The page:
Hebrews 7:26–2
Jesus was sinless and needed no sacrifice for Himself.
Levitical priests had to offer sacrifices repeatedly.
Hebrews 7:27
Jesus offered a once-for-all sacrifice.
Levitical priests were mere men.
Hebrews 7:2
Jesus is the Son of God, made perfect for evermore.
Levitical priests had to stand while ministering because their work was never finished.
Hebrews 10:11–12; 1:3; 8:1
Jesus sat down at the right hand of God because His atoning work was completed.

The writer of Hebrews confronts his readers with this probing question. “If, therefore, perfection were by the Levitical priesthood…what further need was there that another priest should rise after the order of Melchizedek, and not be called after the order of Aaron” (Heb. 7:11; cp. Ps. 110:4). The answer is self-evident: Because the Levitical priesthood was deficient in that it could never provide lasting atonement from sin, a superior priesthood was needed—one allocated to the Messiah and fulfilled in the person of Jesus Christ.

Old Testament Sacrifice
Scripture Reference
Messiah’s Sacrifice
The Old Testament place of atonement was an earthly Tabernacle.
Hebrews 9:1–7, 11, 24
The Messiah’s place of atonement is a heavenly Tabernacle.
The Old Testament place of atonement was a Tabernacle pitched by man.
Hebrews 8:2
The Messiah’s place of atonement is a Tabernacle pitched by God.
The Old Testament place of atonement was a mere copy.
Hebrews 8:5; 9:24
The Messiah’s place of atonement is the original—heaven itself.
The Old Testament sacrifices cleansed the Tabernacle on earth
Hebrews 9:23
The Messiah’s sacrifice cleansed the Tabernacle in heaven.
The Old Testament sacrifices used the blood of animals.
Hebrews 9:13–14
The Messiah’s sacrifice was His own blood.
The Old Testament sacrifices could only cover (atone) sins.
Hebrews 9:9, 26; 10:1–4, 11, 14
As illustrated by the scapegoat, the Messiah’s sacrifice took away sins completely.
The remains of the Old Testament Yom Kippur sin offerings were always burnt outside the camp,
showing a separation from and a rejection by the community of Israel;the Yom Kippur offerings were mere animals.
Leviticus 16:27; Hebrews 13:11–12; John 1:11
Jesus also suffered outside the gate, showing a separation from and a rejection by the people of Israel, although He was the Messiah.
The Old Testament sacrifices had to be repeated every year.
Hebrews 9:25–26, 28; 10:1, 10, 12
The Messiah’s one sacrifice was for all time.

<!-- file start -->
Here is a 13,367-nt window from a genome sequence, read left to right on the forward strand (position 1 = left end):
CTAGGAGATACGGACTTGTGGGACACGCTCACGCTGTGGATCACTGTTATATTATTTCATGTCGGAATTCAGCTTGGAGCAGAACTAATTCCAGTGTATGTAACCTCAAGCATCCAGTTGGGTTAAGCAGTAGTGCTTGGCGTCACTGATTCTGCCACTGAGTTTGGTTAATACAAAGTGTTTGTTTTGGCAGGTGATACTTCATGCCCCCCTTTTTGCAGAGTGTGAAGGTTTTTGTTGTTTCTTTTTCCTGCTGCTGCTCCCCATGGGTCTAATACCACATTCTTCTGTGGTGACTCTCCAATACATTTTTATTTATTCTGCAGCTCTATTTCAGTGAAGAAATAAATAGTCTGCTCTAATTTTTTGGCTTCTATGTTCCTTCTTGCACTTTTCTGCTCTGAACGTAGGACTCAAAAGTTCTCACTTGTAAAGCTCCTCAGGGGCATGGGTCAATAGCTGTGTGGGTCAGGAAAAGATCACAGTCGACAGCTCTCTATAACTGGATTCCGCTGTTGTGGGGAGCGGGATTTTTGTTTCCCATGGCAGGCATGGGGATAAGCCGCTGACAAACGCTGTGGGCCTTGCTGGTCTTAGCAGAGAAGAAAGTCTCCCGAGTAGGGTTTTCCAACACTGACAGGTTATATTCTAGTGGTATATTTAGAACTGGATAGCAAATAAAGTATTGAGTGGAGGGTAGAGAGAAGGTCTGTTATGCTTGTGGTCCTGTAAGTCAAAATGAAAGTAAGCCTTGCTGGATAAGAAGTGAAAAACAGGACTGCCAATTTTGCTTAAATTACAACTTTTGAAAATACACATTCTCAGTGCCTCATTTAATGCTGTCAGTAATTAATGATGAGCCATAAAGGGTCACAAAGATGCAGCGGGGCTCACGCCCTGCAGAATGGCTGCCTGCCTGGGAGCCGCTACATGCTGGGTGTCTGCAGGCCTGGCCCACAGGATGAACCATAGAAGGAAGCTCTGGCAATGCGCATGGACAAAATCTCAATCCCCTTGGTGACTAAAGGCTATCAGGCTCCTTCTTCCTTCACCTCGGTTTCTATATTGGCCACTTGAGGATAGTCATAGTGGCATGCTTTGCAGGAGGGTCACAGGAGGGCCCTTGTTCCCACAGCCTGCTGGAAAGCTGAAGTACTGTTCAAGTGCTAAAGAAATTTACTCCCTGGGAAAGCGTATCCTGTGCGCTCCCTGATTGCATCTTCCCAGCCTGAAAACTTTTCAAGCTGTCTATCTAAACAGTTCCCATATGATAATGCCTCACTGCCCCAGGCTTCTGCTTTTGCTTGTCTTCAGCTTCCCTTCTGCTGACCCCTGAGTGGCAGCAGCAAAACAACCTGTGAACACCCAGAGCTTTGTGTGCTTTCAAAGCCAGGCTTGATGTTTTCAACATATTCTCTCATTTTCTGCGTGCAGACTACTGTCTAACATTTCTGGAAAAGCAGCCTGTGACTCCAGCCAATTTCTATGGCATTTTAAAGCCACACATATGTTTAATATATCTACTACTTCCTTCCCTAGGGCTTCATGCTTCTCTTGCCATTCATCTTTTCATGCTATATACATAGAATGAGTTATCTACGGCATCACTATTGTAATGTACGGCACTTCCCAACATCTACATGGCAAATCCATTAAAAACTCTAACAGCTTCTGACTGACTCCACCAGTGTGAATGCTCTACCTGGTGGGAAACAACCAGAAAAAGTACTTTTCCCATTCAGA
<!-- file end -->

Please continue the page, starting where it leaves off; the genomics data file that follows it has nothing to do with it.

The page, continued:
Using Yom Kippur as a type, God presented a picture of His Son—the ultimate atonement, accomplished through the ultimate high priest, at a price of ultimate sacrifice.

Yom Kippur bears significance to the Messiah’s first coming as well as to His Second Coming. For the nation of Israel, the final atonement has been accomplished, but its efficacy has not yet been applied. Israel’s high priest, the Messiah Jesus, is prophetically still within the holy of holies, His own blood being presented before God as the propitiation for the sins of the whole world (1 Jn. 2:2).

When Jesus returns, however, it will not be to procure atonement for sins. Rather, it will be to provide salvation for Israel and for all those who eagerly await Him (Heb. 9:28). Just as the people of Israel anxiously awaited the reappearance of the high priest from the holy of holies on the Day of Atonement, signifying that God was satisfied with the atoning sacrifice, so too will Jesus reappear in the heavens, having satisfied God’s righteous demands for a perfect, once-for-all cleansing from sin. Israel will be washed clean, given a new heart, and will receive God’s indwelling Spirit (Ezek. 36:25–27). “In that day there shall be a fountain opened to the house of David and to the inhabitants of Jerusalem for sin and for uncleanness” (Zech. 13:1). “And so [or, in this manner] all Israel shall be saved; as it is written, There shall come out of Zion the Deliverer, and shall turn away ungodliness from Jacob; For this is my covenant unto them, when I shall take away their sins” (Rom. 11:26–27).

The Bible does not mention the observance of Yom Kippur during the reign of the Messiah on earth because there will no longer be a need to keep the Day of Atonement. The final sacrifice will have already been paid. As the Scriptures teach, “Now where remission of these is, there is no more offering for sin” (Heb. 10:18). If, however, Yom Kippur is part of the millennial holy days (Ezek. 45:17), it will most likely serve as an object lesson of what Jesus Christ has already accomplished.